Today, Sunday, our daughter Rochel Leah will – God willing – wed Itamar Taktuk from Ashkelon, Israel, who serves as a rabbi to the Israeli Chabad community in Fort Lauderdale, Florida.
Organizing a wedding during the coronavirus is a challenge. Of course, it has to be outdoors, social distanced, and limited in numbers. The wedding we are planning is all those things. And even so, many of our friends and family are concerned about attending and we’ve told them we, of course, understand. The last thing we want to do is make anyone feel uncomfortable, pressured, or, God forbid, exposed.
But neither will we postpone the wedding and I’ve been heartened to see how many small, intimate weddings – from every denomination of every religion to those who practice no religion – have gone ahead during the coronavirus.
Of all the things that demonstrate the human desire to choose life and happiness even while the world battles a global pandemic, marriage is at the top of the list.
As a marriage counselor I have been pained to see the spike in divorce that has accompanied the coronavirus and that is being widely reported throughout global media. The analysis is pretty straightforward. For a lot of people, marriage works specifically because of separation. You both go to work, you have to drive the kids to school, and you have a social life with friends, all of which mitigates spending so much time together that you’ll drive one another insane. Many husbands and wives have structural deficiencies in their marriages that are mitigated through the business of life, with the emphasis on busy. But as soon as your job is being done from your living room by Zoom, the schools are shut down, and the last thing your friends want to do is see you, you’re stuck together – with the kids at home as well – the entire day. You grow on each other’s nerves and slowly drive each other insane.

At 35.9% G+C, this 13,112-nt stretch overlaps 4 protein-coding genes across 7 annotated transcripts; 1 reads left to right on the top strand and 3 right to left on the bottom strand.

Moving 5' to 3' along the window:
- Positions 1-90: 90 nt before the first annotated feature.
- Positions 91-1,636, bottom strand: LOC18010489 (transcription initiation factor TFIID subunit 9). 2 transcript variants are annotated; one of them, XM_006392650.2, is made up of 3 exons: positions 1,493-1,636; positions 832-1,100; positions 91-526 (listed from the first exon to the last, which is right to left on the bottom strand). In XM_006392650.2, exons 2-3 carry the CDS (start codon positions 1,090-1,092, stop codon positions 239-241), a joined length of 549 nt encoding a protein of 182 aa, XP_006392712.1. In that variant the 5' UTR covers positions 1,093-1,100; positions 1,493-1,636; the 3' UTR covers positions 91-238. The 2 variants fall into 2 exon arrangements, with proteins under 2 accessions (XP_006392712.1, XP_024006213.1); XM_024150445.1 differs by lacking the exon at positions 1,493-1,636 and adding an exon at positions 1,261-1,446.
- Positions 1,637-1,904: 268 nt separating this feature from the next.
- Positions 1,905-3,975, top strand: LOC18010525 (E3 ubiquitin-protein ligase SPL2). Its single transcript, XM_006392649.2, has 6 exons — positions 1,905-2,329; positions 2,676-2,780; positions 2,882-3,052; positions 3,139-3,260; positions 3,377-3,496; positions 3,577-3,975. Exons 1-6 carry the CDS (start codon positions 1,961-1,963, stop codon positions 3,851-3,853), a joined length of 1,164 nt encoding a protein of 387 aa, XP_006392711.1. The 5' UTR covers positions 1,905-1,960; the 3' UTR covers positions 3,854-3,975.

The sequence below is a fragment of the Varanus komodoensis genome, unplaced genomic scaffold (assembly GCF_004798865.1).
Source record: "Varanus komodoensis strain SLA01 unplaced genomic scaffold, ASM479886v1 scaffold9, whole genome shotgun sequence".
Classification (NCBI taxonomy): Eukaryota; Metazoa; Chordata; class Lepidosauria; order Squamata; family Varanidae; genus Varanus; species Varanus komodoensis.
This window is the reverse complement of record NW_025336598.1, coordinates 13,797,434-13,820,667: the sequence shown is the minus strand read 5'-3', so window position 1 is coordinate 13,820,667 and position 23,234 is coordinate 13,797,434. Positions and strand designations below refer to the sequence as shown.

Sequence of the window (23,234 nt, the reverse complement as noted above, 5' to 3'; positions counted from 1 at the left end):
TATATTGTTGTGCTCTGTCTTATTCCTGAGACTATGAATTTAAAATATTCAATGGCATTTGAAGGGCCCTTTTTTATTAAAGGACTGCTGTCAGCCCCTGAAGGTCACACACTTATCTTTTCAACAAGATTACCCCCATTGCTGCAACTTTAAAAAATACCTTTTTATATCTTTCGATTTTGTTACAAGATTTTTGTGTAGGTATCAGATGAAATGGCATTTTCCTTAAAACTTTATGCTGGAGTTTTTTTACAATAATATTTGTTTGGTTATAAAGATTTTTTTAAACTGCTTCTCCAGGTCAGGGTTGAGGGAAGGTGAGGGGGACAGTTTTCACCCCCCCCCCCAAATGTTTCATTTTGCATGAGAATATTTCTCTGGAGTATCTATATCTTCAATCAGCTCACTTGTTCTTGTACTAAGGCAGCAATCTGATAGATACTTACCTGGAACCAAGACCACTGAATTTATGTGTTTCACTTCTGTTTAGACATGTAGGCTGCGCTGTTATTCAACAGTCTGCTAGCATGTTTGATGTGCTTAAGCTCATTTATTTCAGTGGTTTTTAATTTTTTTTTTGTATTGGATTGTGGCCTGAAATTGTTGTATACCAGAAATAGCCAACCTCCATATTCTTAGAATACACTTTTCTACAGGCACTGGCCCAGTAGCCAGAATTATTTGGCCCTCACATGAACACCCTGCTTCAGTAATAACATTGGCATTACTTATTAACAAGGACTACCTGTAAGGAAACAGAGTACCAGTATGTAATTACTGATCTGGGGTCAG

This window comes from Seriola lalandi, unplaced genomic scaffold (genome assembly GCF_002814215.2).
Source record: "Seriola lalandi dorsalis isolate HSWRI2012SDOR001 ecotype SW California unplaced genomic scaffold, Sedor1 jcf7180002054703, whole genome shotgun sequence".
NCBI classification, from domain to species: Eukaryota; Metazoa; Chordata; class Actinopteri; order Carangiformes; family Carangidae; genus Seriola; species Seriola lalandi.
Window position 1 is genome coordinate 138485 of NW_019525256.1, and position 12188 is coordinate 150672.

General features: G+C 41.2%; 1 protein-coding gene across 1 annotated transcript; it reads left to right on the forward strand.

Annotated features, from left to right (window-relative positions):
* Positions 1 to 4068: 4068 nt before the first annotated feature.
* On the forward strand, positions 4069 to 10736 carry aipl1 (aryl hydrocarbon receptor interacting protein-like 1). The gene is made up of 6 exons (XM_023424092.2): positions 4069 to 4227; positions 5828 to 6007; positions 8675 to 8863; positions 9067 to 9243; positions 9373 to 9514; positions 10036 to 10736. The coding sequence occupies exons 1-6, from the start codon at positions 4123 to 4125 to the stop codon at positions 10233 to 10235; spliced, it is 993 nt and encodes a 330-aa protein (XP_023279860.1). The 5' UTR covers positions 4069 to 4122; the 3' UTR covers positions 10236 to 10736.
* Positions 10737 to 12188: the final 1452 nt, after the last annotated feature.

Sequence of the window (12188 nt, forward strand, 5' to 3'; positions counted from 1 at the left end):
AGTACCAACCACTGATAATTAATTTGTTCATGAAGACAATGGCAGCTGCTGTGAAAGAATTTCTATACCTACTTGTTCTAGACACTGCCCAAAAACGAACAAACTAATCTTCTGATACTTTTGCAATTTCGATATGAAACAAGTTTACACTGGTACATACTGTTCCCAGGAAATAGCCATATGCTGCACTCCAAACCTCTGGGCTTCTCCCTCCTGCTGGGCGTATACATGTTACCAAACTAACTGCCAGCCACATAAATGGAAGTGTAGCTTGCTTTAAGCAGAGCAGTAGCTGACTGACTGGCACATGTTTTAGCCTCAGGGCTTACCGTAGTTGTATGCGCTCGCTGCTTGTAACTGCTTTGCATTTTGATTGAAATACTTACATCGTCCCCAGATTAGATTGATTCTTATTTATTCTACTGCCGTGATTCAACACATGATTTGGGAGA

It seems incredible that during the coronavirus, when you would think people would really value family time, so many families are being torn apart.
This exposes a crack in our society that we never wished to address before, namely, the decline of love, romance, and marriage.
To be sure, it was there before. Why else would we all need to binge on Netflix at night rather than make love? What else would explain how marital sex has dropped in America, on average, to once a week for about ten minutes at a time. And that’s for the couples that are still having sex. One out of three aren’t having any at all. Platonic marriages are all too common even among young people in America. There is a sexual and romantic famine in the American marriage and the coronavirus has pulled the lid off, releasing a Pandora’s box of loneliness and divorce.
When the Pandemic first hit, I received phone calls from the media asking me to comment on the sudden spike in the sales of sex toys. My daughter Chana runs a company called Kosher Sex, based on the teachings of my 1998 book of the same title. Chana has become something of a celebrity as the modern-Orthodox young woman who is bringing Kosher Sex to the millennial masses. Her company experienced a boom as well.
The first thing I told media outlets is that we should not calls them sex toys. It degrades what is otherwise a serious subject. Marriages need novelty. And that newness should not come from husbands looking at porn or wives fantasizing about strangers. Rather, it should derive from within the marriage. And if couples at times use novelties – from lingerie to erotic playthings to intimacy enhancers – more power to them. Who cares? Marriage is not a game. It is a serious and significant endeavor. Items that can increase passion in marriage – however shallow they may appear – are not to be cavalierly dismissed as toys.